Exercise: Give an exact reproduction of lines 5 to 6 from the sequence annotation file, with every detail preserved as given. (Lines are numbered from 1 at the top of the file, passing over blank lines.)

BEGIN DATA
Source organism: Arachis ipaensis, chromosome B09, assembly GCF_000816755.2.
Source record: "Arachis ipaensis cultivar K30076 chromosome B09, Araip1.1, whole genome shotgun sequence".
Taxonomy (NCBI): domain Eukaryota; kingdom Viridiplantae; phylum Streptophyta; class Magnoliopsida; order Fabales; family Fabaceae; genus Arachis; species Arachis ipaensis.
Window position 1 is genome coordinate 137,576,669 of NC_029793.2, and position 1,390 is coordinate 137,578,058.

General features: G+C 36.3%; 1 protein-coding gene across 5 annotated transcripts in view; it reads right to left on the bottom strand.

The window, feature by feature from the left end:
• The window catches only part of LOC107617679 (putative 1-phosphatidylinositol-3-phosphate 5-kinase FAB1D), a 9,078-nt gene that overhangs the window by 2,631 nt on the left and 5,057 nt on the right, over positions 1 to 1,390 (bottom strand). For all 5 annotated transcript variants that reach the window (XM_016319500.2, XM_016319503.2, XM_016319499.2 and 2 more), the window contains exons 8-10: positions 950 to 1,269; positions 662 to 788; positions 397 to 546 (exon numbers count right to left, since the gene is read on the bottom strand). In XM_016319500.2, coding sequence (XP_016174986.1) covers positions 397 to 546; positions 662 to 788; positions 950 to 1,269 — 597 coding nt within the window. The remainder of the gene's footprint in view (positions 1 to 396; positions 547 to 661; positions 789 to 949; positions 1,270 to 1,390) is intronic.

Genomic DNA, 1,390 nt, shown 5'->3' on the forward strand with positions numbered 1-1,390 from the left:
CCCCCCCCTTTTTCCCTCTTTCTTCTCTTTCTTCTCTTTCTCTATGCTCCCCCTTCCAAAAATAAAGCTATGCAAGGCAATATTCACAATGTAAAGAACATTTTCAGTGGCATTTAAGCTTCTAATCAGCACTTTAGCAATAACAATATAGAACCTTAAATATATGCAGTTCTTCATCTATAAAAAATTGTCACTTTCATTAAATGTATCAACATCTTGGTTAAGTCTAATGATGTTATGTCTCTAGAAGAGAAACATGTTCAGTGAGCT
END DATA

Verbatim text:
General features: G+C 36.3%; 1 protein-coding gene across 5 annotated transcripts in view; it reads right to left on the bottom strand.

The window, feature by feature from the left end: